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US-Mandated Religious Freedom Group Ends Saudi Trip Early after Rabbi Ordered to Remove His Kippah

DUBAI, United Arab Emirates (AP) — A U.S. Congress-mandated group cut short a fact-finding mission to Saudi Arabia after officials in the kingdom ordered a Jewish rabbi to remove his kippah in public. The March 5 incident highlights the religious tensions still present in the wider Middle East. Rabbi Abraham Cooper of the U.S. Commission on International Religious Freedom has sought to distance the order over his skullcap from what he described as progress made in the kingdom under Crown Prince Mohammed bin Salman on quietly allowing different faiths to worship privately. He also said Saudi Arabia may release four Uyghur Muslims held prisoner in the kingdom for asylum in the U.S.

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DUBAI, United Arab Emirates (AP) — A U.S. Congress-mandated group cut short a fact-finding mission to Saudi Arabia after officials in the kingdom ordered a Jewish rabbi to remove his kippah in public, highlighting the religious tensions still present in the wider Middle East.

Speaking to The Associated Press, Rabbi Abraham Cooper of the U.S. Commission on International Religious Freedom sought to distance the order over his skullcap from what he described as progress made in the kingdom under Crown Prince Mohammed bin Salman on quietly allowing different faiths to worship privately.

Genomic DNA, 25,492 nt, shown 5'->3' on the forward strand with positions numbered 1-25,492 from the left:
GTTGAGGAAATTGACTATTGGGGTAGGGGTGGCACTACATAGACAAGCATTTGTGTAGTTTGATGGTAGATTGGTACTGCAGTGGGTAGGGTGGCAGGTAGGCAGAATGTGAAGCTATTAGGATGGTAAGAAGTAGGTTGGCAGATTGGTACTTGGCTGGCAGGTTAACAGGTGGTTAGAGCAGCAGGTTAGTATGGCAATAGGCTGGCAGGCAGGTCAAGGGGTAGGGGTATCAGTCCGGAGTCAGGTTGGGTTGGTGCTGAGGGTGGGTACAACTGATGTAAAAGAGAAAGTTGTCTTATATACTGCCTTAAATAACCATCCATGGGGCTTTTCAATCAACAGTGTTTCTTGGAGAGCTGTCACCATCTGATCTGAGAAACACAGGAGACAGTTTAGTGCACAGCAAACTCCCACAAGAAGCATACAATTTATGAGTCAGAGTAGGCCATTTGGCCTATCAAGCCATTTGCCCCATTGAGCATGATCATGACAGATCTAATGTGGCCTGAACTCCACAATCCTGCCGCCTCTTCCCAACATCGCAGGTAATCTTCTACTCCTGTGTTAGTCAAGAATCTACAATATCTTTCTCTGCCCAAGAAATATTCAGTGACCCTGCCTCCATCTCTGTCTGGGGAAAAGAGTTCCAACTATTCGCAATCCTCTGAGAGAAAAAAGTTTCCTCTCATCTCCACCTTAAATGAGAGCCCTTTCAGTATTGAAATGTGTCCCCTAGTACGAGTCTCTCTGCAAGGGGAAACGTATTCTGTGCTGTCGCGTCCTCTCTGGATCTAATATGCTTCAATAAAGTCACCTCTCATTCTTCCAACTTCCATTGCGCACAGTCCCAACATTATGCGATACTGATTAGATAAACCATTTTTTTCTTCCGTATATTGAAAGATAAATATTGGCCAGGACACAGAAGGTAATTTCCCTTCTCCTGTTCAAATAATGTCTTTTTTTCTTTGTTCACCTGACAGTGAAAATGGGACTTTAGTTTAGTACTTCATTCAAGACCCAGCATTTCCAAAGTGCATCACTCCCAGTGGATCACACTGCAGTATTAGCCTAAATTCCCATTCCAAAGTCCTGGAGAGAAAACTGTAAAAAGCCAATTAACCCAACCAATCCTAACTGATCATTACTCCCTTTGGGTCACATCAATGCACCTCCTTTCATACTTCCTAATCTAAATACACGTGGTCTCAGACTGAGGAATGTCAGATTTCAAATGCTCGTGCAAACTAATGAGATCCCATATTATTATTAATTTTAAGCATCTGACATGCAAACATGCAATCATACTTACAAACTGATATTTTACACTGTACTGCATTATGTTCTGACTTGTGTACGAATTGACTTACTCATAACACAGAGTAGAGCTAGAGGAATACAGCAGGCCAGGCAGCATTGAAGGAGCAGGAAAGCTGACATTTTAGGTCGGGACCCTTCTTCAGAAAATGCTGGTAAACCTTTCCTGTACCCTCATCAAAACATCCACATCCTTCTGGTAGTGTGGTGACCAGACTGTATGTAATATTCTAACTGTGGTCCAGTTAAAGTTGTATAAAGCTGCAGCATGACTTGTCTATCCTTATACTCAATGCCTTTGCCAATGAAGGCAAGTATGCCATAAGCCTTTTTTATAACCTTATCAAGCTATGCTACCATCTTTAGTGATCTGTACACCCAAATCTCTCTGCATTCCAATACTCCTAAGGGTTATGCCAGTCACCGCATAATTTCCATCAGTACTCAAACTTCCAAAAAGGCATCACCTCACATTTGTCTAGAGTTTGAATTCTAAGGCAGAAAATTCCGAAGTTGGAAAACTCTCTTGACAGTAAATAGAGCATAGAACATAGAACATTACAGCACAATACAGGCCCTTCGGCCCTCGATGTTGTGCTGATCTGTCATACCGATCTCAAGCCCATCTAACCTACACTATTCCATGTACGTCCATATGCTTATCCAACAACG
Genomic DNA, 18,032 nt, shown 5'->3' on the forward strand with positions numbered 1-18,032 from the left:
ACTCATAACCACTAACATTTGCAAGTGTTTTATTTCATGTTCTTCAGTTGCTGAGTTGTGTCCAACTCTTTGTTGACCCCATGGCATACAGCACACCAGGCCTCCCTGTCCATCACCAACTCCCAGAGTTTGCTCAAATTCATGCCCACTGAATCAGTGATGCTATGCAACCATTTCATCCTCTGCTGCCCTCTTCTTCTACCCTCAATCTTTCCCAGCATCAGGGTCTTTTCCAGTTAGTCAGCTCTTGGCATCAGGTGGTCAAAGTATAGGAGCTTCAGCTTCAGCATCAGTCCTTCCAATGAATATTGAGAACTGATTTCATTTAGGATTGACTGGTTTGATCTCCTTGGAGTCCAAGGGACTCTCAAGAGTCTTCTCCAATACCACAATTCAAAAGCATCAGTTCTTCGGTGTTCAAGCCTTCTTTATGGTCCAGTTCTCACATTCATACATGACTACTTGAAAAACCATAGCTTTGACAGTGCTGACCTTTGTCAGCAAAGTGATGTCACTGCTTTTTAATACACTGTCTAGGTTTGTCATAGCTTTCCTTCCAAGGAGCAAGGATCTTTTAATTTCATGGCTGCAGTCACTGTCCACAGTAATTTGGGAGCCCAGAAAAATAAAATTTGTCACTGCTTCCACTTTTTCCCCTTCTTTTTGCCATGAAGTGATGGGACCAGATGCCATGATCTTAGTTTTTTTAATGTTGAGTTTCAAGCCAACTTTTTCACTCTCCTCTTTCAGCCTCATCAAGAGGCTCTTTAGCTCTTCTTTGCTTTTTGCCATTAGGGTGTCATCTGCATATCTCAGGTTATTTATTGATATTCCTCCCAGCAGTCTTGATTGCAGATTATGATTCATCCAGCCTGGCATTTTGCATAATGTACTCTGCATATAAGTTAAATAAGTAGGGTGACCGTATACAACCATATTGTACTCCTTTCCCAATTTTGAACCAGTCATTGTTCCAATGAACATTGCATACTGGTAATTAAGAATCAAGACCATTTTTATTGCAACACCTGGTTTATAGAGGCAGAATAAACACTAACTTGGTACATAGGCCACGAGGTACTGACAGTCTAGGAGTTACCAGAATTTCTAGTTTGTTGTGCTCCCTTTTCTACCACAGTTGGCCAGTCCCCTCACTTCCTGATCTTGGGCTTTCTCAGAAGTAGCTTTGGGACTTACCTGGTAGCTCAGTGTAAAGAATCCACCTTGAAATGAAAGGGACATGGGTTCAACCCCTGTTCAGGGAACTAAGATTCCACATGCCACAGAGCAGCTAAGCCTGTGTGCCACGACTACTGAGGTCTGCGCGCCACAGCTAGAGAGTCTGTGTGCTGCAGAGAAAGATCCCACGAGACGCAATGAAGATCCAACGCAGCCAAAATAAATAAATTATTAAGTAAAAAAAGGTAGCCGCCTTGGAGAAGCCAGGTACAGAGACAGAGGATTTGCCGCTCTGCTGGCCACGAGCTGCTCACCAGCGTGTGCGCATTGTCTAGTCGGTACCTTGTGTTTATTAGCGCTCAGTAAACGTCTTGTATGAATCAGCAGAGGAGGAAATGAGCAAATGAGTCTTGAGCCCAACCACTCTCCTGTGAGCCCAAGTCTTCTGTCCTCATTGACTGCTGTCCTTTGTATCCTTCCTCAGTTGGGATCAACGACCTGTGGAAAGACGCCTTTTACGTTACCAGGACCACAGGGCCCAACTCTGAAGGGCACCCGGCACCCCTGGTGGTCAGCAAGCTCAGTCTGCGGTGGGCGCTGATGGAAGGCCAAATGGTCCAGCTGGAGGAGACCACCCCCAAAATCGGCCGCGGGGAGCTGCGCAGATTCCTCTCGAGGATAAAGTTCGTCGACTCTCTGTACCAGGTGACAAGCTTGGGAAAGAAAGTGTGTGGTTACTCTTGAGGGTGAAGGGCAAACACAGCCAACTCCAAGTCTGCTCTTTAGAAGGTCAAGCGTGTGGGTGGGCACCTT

He also said Saudi Arabia may release four Uyghur Muslims held prisoner in the kingdom for asylum in the U.S. over possible persecution they could face if they return to China.

However, displaying any religious symbols other than Islamic ones remains criminalized, the kingdom two years ago carried out its largest mass execution ever that included minority Shiites, and authorities continue a harsh crackdown on any perceived dissent against Prince Mohammed.

FILE – In this March 8, 2018 photo, visitors watch ancient palaces of the 18th century Diriyah fortified complex, that once served as the seat of power for the ruling Al Saud, in Riyadh, Saudi Arabia, March 8, 2018. A U.S. Congress-mandated group cut short a fact-finding mission to Saudi Arabia over officials in the kingdom ordering a Jewish rabbi to remove his kippah in public, highlighting the religious tensions still present in the wider Middle East. The commission, accompanied by members of the U.S. Embassy in Riyadh, had been attending meetings for about two days when they made a visit on March 5 to Diriyah, a mud-walled village that is a UNESCO World Heritage Site in the Saudi capital. (AP Photo/Amr Nabil, File)